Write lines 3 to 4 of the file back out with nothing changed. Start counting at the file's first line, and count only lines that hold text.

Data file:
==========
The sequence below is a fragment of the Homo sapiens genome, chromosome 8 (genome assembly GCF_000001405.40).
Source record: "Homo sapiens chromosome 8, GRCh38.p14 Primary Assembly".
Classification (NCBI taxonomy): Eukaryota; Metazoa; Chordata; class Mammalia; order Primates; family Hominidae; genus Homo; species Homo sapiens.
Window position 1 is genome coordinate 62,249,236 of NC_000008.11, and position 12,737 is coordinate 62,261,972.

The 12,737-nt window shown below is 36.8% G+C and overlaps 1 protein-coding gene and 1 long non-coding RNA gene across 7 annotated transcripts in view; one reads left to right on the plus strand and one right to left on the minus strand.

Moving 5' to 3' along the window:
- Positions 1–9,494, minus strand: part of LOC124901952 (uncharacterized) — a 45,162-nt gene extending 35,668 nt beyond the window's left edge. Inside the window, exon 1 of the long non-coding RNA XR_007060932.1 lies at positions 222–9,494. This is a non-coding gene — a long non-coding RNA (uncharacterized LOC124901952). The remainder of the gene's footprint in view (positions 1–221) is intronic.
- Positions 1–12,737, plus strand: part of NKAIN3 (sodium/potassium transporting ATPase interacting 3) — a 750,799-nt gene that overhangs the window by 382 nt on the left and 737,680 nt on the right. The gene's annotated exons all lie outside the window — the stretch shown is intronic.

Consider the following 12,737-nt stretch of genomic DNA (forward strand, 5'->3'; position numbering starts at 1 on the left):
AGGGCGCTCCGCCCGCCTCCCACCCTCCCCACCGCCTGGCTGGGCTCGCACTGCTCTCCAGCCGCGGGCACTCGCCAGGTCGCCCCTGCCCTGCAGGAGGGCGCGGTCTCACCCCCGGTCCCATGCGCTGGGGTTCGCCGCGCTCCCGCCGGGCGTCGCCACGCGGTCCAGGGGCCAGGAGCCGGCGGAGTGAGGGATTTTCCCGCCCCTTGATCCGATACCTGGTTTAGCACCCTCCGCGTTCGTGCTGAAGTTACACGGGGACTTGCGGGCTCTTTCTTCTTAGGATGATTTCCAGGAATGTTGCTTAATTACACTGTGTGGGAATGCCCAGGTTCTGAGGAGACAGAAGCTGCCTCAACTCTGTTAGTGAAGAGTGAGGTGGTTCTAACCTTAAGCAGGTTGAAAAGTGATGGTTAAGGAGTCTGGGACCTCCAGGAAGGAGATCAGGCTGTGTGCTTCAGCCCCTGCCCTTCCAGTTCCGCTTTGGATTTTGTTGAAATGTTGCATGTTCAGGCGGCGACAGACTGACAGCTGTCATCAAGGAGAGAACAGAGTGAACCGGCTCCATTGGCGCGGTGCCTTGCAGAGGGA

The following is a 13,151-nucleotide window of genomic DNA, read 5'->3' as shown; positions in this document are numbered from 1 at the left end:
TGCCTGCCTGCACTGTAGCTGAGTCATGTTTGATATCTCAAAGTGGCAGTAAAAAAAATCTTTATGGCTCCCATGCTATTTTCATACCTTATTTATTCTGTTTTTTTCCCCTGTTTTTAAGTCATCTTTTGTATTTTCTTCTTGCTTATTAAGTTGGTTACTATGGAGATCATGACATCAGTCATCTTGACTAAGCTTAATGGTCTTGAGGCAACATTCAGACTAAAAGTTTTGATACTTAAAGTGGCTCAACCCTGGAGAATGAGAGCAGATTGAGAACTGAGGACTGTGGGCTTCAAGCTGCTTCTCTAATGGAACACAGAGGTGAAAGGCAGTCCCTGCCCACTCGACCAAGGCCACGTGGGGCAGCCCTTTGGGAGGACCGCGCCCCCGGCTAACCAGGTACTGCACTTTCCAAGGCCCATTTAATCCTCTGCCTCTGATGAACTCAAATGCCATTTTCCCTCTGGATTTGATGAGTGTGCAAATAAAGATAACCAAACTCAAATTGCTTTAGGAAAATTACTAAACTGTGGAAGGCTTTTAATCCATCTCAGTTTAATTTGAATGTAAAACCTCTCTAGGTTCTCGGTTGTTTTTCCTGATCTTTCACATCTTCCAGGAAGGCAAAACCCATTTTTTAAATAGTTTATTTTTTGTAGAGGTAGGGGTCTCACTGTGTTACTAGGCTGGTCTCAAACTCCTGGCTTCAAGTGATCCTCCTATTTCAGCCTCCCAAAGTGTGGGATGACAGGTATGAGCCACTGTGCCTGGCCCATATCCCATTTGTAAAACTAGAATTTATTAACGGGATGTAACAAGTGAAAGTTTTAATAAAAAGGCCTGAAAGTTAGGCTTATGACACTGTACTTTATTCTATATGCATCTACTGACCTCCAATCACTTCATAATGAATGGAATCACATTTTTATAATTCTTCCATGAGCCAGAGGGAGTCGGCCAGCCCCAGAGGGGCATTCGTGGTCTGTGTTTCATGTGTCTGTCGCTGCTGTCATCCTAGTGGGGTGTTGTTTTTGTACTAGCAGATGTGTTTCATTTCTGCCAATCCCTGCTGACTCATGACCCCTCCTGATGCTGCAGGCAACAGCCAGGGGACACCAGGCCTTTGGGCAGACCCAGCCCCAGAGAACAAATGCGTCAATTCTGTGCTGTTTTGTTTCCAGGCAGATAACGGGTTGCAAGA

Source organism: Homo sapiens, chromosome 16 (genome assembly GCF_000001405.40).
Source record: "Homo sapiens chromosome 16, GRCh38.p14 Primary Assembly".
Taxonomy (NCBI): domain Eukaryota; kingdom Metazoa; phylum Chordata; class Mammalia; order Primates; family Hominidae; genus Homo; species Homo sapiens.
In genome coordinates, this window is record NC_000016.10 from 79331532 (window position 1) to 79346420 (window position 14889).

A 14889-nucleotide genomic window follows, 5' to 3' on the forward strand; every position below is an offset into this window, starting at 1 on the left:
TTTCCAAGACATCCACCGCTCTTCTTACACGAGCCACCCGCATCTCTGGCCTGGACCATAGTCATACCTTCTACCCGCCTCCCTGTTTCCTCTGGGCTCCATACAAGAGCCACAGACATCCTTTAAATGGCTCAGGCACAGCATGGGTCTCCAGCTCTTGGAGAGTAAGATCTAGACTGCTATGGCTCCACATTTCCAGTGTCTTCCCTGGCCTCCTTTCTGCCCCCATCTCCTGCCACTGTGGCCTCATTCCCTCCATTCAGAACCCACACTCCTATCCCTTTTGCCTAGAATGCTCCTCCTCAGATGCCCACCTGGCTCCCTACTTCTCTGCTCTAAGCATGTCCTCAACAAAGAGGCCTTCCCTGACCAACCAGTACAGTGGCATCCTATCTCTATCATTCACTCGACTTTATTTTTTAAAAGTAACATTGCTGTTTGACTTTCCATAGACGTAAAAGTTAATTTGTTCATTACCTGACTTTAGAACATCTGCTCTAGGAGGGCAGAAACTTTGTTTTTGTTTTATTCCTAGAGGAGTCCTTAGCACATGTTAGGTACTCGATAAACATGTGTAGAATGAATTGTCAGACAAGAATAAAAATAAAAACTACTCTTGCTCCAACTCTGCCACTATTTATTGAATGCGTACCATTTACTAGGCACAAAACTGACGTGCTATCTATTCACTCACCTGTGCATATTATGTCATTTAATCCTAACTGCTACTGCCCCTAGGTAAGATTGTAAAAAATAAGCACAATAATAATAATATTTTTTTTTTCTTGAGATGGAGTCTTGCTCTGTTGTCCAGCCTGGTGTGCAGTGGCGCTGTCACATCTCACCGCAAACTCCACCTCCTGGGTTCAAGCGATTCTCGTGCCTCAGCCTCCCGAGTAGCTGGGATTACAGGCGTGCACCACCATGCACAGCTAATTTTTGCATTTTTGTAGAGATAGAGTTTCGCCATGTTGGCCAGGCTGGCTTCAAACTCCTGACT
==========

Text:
Classification (NCBI taxonomy): Eukaryota; Metazoa; Chordata; class Mammalia; order Primates; family Hominidae; genus Homo; species Homo sapiens.
Window position 1 is genome coordinate 62,249,236 of NC_000008.11, and position 12,737 is coordinate 62,261,972.